Background/aims Automated grading software has the potential to reduce the manual grading workload within diabetic retinopathy screening programmes. This audit was undertaken at the request of Scotland's National Diabetic Retinopathy Screening Collaborative to assess whether the introduction of automated grading software into the national screening programme would be safe, robust and effective.
Methods Automated grading, performed by software for image quality assessment and for microaneurysm/dot haemorrhage detection, was carried out on 78 601 images, obtained from 33 535 consecutive patients, which had been manually graded at one of two regional diabetic retinopathy screening programmes. Cases where the automated grading software assessment indicated gradable images with no disease but the screening programme indicated ungradable images or disease more severe than mild retinopathy were arbitrated by seven senior ophthalmologists.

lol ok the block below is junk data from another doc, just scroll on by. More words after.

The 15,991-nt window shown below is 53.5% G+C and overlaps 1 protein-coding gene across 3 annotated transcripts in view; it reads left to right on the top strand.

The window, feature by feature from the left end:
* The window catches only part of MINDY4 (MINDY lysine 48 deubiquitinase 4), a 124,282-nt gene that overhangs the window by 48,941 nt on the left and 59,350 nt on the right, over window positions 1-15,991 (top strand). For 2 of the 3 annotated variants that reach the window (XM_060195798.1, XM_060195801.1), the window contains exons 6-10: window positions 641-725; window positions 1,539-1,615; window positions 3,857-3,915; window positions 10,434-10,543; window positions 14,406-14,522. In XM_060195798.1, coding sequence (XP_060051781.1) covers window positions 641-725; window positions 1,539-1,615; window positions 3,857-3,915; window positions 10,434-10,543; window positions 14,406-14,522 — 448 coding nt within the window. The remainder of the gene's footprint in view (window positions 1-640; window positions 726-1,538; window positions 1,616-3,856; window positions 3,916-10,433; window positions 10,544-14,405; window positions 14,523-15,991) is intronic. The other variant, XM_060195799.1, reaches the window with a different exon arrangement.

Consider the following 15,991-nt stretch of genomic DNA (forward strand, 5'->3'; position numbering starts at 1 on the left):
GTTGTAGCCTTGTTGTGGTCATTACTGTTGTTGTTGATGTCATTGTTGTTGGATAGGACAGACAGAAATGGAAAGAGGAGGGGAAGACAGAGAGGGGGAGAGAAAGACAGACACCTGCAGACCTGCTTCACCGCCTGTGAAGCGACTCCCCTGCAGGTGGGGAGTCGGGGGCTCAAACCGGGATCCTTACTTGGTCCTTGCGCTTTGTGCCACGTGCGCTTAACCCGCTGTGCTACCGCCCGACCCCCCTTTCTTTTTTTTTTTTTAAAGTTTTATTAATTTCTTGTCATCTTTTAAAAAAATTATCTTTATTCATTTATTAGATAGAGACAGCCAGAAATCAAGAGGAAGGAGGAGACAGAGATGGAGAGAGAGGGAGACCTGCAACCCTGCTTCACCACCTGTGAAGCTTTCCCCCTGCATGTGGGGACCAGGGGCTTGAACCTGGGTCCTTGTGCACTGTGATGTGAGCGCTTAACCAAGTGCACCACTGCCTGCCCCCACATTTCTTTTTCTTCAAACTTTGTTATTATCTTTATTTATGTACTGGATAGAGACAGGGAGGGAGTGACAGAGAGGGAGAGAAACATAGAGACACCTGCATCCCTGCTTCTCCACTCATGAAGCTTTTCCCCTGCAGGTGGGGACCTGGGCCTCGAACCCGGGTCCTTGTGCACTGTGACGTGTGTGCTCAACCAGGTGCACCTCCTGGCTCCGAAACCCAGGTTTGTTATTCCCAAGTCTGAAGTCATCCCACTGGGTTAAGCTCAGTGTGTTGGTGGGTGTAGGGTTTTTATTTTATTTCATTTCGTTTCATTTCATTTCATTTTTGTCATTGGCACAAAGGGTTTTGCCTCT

Results 100% (180/180) of patients with proliferative retinopathy, 100% (324/324) with referable background retinopathy, 100% (193/193) with observable background retinopathy, 97.3% (1099/1130) with referable maculopathy, 99.2% (384/387) with observable maculopathy and 99.8% (1824/1827) with ungradable images were detected by the software.
Conclusion The automated grading software operated to previously published results when applied to a large, unselected population attending two regional screening programmes. Manual grading workload reduction would be 36.3%.
- clinical audit
- diabetic retinopathy
- diagnosis, computer-assisted
- mass screening
- program evaluation
- retinal hemorrhage
- sensitivity and specificity
- severity of illness index